For each individual attribute, we then proceed as follows: first we create a buffer, bind it, fill it with data, and finally associate it with an input attribute of the graphics pipeline.

For instance, considering the array pos, and the attribute “position”, we could proceed as follows:

GLuint buffer;
glGenBuffers(1, &buffer);

// get the location of attribute "position" in program p
vertexLoc = glGetAttribLocation(p,"position");

// bind buffer for positions and copy data into buffer
// GL_ARRAY_BUFFER is the buffer type we use to feed attributes
glBindBuffer(GL_ARRAY_BUFFER, buffer);

// feed the buffer, and let OpenGL know that we don't plan to
// change it (STATIC) and that it will be used for drawing (DRAW)
glBufferData(GL_ARRAY_BUFFER, sizeof(pos), pos, GL_STATIC_DRAW);

// Enable the attribute at that location
glEnableVertexAttribArray(vertexLoc );

// Tell OpenGL what the array contains: 
// it is a set of 4 floats for each vertex
glVertexAttribPointer(vertexLoc , 4, GL_FLOAT, 0, 0, 0);

For the other arrays we would proceed in a similar manner, the only difference being that the normal has three floats per vertex, and textureCoord has only two.

For the index array, the approach is simpler, the main difference being in the type of the buffer:

GLuint buffer;
glGenBuffers(1, &buffer);

// bind buffer for positions and copy data into buffer
glBindBuffer(GL_ELEMENT_ARRAY_BUFFER, buffer);
glBufferData(GL_ELEMENT_ARRAY_BUFFER, sizeof(index), index, GL_STATIC_DRAW);

In the rendering function, we will ask OpenGL to draw the above defined geometry. To achieve this we can use the following, for VAOs containing an index buffer:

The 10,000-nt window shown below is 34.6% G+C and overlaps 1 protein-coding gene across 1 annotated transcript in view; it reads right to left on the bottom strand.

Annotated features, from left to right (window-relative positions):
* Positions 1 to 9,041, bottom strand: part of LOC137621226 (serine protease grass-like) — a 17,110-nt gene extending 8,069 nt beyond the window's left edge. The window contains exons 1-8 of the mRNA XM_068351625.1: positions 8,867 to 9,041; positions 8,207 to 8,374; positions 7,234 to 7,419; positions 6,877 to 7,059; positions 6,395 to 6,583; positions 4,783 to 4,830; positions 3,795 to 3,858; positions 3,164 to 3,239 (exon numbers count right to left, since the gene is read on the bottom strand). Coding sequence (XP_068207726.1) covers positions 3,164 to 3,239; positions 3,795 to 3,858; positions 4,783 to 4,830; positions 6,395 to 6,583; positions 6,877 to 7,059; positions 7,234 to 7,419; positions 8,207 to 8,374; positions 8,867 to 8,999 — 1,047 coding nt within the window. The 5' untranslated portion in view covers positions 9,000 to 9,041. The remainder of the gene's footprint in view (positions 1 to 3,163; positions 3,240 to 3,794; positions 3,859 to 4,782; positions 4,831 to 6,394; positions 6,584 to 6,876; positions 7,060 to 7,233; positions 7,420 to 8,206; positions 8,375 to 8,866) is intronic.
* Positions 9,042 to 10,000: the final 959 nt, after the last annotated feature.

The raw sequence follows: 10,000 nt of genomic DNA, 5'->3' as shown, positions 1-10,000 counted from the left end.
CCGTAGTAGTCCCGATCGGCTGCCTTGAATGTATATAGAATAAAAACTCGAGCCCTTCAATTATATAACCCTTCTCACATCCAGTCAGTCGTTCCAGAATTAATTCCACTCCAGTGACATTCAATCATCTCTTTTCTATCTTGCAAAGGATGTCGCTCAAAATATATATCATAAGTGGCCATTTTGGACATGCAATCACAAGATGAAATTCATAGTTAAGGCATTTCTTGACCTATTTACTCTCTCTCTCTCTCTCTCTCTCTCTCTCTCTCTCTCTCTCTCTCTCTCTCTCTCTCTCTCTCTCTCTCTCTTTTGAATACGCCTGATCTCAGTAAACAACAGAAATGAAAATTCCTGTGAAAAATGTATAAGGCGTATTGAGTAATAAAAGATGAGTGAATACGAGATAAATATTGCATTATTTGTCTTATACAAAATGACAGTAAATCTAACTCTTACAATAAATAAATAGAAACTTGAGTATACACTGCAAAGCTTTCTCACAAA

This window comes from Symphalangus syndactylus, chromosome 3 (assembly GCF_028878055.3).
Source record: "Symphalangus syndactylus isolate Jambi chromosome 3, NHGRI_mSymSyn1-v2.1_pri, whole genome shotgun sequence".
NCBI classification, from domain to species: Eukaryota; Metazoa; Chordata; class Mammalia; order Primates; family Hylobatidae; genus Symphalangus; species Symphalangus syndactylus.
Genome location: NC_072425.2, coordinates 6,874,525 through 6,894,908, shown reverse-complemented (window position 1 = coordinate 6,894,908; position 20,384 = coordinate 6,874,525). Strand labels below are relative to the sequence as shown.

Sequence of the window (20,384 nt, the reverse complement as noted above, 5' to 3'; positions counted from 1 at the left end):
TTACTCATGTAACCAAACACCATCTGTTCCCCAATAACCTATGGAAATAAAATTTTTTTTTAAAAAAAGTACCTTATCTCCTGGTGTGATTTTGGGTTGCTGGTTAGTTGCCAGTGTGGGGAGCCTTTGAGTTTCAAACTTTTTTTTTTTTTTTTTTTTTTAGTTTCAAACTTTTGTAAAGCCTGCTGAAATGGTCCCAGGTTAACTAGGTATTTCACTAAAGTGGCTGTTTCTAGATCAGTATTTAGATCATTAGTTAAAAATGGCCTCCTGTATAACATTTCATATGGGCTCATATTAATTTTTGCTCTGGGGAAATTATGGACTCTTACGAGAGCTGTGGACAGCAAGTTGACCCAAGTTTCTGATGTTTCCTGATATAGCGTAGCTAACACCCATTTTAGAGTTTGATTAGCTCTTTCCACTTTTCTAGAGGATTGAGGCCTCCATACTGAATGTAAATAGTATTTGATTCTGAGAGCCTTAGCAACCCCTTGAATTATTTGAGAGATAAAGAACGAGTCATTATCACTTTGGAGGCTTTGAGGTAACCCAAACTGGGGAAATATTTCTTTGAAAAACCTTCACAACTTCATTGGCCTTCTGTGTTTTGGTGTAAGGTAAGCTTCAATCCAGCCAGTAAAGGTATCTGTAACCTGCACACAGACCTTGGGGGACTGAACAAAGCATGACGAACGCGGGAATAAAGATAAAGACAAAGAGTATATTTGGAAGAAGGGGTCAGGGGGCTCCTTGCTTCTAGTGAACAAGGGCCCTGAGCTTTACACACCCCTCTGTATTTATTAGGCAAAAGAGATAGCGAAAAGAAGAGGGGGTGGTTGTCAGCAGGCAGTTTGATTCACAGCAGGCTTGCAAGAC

glDrawElements(GL_TRIANGLES, index.size(), GL_UNSIGNED_INT, NULL); 

or, considering VAOs without indices:

glDrawArrays(GL_TRIANGLES, 0, count);


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  4 Responses to “GLSL Tutorial – Attribute Variables”

  1. Hi,

    Great tutorials. Thank you so much. I have a few questions. An easy one is: is “count” simply the size of the vertices in pos? A more complicated one would be: I notice that Vertex Array Object is created, but it’s never linked directly to the buffer object that you feed the vertex attributes in. How does the program know to bind buffer object that we want to our Vertex Array Object? (Also, do I understand correctly that VAO is a superset of VBOs — the buffer objects that you feed pos, texture coords, normals?) Thanks!

    • Hi,

      1. count is the number of vertices to draw.

      2. The VAO “constains” the VBOs. It works because the VAO is bound when we create and bind the VBO.

  2. Hey. Notice you put sizeof(pos) in :
    glBufferData(GL_ARRAY_BUFFER, sizeof(pos), pos, GL_STATIC_DRAW);

    Be careful, pos is a pointer to the first element in the array it points to; sizeof a pointer will always return 4 (pointers are 32 bit unsigned integers). Turns out a sizeof a float will also return 4, so this call will give you correct result, but you should still change it to avoid confusion for us readers. Thanks ^^

    • Hi,

      You’re right considering that pos would be a parameter of a function, in which case it would be considered a pointer. Otherwise pos is an array, and sizeof works as expected, providing the size in bytes of the array.